|Faustin Weber, the headmaster of Pope John Paul II High School, was introduced as the principal of St. Michael Catholic High School in Fairhope, Alabama, during groundbreaking ceremonies for the school. Weber announced last June that he would be leaving JPII at the end of this academic school year. St. Michael is scheduled to open in the fall of 2016. Photo by Larry Wahl, The Catholic Week
Faustin Weber is heading home to become the founding principal of St. Michael High School in Fairhope, Alabama, slated to open in the fall of 2016.
Weber, the headmaster at Pope John Paul II High School since 2008, was introduced as the principal at the groundbreaking for the new school on Sunday, March 29.
The new school, which will be the third diocesan high school in the Archdiocese of Mobile, is located in Baldwin County on the eastern shore of Mobile Bay across from the city of Mobile, where Weber was raised.
“It was a great moment when I called my mom and said, ‘Mom, I’m coming home,’” said Weber.
With the death of his father in 2014 and the youngest of their four children leaving for college, Weber and his wife Diane decided to try to move back to the Mobile area where they could be closer to family. Weber announced last June that he would step down as JPII’s headmaster at the end of this academic year.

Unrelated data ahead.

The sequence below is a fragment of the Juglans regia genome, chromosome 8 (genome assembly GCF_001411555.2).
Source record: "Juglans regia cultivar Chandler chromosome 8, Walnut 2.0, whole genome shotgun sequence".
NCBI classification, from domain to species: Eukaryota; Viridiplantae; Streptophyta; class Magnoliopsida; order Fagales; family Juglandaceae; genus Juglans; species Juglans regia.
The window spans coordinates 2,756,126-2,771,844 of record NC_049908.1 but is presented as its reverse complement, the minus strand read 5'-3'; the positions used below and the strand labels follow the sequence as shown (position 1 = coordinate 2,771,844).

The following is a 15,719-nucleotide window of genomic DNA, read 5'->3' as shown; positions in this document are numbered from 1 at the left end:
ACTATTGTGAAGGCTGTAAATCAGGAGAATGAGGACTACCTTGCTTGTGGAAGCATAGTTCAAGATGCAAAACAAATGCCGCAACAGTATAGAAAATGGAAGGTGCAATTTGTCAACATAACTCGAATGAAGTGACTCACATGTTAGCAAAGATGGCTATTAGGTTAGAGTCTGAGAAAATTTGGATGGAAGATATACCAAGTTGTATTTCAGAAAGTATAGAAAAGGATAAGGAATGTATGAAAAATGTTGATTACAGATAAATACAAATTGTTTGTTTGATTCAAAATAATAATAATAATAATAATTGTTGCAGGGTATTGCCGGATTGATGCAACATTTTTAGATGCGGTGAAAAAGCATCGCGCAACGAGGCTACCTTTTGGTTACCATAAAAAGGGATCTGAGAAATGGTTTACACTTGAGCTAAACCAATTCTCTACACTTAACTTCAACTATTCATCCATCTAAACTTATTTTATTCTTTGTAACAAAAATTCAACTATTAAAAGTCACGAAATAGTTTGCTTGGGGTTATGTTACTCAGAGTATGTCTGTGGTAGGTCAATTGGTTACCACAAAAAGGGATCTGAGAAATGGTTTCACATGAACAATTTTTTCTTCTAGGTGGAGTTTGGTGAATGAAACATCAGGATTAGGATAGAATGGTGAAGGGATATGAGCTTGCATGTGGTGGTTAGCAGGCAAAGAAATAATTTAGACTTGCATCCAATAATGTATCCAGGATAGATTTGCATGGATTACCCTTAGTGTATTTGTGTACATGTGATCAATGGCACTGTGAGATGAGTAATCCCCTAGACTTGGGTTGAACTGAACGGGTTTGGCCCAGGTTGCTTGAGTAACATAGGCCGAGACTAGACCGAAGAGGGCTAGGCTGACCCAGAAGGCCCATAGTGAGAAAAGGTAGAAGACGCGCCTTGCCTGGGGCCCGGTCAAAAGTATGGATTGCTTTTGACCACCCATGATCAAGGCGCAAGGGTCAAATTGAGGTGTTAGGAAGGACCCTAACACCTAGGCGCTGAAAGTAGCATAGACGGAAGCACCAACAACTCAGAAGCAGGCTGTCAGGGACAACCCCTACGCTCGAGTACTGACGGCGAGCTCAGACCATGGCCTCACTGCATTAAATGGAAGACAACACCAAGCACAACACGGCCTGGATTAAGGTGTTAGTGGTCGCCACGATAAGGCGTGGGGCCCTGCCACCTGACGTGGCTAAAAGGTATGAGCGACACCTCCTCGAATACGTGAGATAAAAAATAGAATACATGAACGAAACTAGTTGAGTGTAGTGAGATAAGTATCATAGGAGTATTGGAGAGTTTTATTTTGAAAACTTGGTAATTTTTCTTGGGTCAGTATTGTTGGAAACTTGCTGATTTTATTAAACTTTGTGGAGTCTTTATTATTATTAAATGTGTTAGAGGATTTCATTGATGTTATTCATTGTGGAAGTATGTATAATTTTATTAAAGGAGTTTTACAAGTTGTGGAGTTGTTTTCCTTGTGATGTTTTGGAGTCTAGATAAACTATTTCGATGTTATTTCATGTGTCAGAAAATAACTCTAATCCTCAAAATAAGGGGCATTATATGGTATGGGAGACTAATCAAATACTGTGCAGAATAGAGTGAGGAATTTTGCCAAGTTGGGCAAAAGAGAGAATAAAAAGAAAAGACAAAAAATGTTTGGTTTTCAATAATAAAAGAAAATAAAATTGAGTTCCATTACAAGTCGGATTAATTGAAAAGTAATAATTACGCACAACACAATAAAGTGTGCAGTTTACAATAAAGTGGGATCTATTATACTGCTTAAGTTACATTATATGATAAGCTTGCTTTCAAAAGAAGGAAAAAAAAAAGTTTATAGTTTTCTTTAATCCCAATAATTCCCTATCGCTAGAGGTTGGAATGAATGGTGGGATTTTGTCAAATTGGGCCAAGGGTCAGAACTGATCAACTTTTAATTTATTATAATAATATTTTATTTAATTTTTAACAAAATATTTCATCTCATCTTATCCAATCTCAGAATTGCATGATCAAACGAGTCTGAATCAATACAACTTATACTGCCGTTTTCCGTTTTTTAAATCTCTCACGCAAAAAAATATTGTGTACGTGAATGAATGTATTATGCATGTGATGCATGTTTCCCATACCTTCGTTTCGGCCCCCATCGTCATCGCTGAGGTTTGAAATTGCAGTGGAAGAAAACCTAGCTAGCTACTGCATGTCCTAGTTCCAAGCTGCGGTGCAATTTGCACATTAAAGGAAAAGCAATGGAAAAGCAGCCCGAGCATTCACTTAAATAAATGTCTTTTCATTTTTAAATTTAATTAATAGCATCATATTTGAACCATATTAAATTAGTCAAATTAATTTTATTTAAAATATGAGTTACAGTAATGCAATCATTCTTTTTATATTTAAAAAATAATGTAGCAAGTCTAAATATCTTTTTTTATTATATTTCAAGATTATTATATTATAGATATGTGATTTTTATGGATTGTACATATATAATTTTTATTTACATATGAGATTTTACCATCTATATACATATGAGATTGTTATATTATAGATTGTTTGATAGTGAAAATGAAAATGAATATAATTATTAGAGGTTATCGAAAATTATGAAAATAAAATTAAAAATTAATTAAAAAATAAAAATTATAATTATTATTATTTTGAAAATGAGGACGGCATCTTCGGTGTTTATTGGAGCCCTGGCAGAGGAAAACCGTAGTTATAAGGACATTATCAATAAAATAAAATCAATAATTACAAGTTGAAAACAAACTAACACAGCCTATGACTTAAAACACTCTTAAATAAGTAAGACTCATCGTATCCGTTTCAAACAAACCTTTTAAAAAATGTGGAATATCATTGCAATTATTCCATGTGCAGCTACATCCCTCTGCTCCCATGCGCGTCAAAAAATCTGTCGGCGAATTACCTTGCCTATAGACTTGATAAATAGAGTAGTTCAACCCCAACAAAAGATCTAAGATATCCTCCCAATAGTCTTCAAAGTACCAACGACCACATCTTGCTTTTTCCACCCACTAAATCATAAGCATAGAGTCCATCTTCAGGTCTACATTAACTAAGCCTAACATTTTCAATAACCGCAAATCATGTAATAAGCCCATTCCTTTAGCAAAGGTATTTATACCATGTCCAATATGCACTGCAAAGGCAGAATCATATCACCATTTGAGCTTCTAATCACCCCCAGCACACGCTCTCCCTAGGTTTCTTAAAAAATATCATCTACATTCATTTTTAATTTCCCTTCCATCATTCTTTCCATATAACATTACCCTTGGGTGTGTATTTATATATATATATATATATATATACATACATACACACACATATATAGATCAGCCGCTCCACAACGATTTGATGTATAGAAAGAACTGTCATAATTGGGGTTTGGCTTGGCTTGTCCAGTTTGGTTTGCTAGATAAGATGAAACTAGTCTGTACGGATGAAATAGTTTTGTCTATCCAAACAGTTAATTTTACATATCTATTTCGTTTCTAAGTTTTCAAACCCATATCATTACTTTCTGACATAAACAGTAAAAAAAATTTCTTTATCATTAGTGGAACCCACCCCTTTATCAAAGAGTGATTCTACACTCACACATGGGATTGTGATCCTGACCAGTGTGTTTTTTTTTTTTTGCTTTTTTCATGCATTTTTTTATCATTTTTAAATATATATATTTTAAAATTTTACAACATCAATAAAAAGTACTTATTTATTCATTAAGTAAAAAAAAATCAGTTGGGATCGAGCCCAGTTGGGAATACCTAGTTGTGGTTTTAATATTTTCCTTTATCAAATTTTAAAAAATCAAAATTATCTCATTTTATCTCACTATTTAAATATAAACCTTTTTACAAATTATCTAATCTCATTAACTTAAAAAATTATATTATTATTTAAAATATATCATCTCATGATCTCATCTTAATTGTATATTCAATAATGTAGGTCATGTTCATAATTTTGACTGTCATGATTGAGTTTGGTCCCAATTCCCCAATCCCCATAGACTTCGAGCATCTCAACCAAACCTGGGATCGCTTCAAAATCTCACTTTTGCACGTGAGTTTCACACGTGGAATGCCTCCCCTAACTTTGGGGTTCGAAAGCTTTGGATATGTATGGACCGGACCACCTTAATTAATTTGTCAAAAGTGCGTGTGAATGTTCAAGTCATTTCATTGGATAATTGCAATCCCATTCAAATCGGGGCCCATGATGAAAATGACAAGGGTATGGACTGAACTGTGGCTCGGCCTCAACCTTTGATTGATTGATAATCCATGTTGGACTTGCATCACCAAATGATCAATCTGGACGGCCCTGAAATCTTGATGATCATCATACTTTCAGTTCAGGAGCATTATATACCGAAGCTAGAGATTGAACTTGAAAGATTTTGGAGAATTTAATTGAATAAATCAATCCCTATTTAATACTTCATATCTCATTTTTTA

The new job at St. Michael’s will allow him to be close to his mother and sister as well as his wife’s family. “So it’s a perfect fit,” he said.
Mobile Archbishop Thomas Rodi announced his approval to build the new high school last November.
“They’ve been actually talking about building this school since the 1980s,” said Weber, who started his career as an educator in the Archdiocese of Mobile at Montgomery Catholic High School in Montgomery, Alabama, where he served for 23 years as a teacher, principal and president before coming to JPII.
There are three Catholic elementary schools in Baldwin County and 15 parishes in the area. The area has a much larger Catholic population than in the Diocese of Nashville. “On the Gulf Coast, typically 40 percent or so of the families are Catholic,” Weber said. “There are some thriving, active parishes in that part of the county.”
Currently, students from the area who want to attend a Catholic high school must travel across the Mobile Bay to McGill-Toolen Catholic High School in Mobile or to Pensacola Catholic High School in West Florida.
About 100 students from Baldwin County now make the 35-45 minute drive to attend McGill-Toolen, Weber said. “There are some really dedicated parents there,” said Weber, who noted that about 800 people attended the groundbreaking ceremony. With the new high school, they will be able to avoid the long drive on the Mobile Bay Causeway into Mobile, he added.
St. Michael’s will be built on a 40-acre tract near Fairhope. “It’s a beautiful location,” Weber said.
The 55,000-square-foot school will accommodate about 400 students with the ability to expand. The school will open with freshmen and sophomores and add a class over the next two years.
Just as the Diocese of Nashville hired JPII’s founding headmaster Hans Broekman a year before JPII opened, Weber will have a year to develop the program, curriculum and staff at St. Michael’s.
Opening a new school offers “exciting possibilities,” Weber said. “I want to build it with the people of Baldwin County and the archdiocese.”
When he assumes his new position in July, Weber said, “I will take a lot of JPII and its elevated vision of what is possible from a Catholic school.”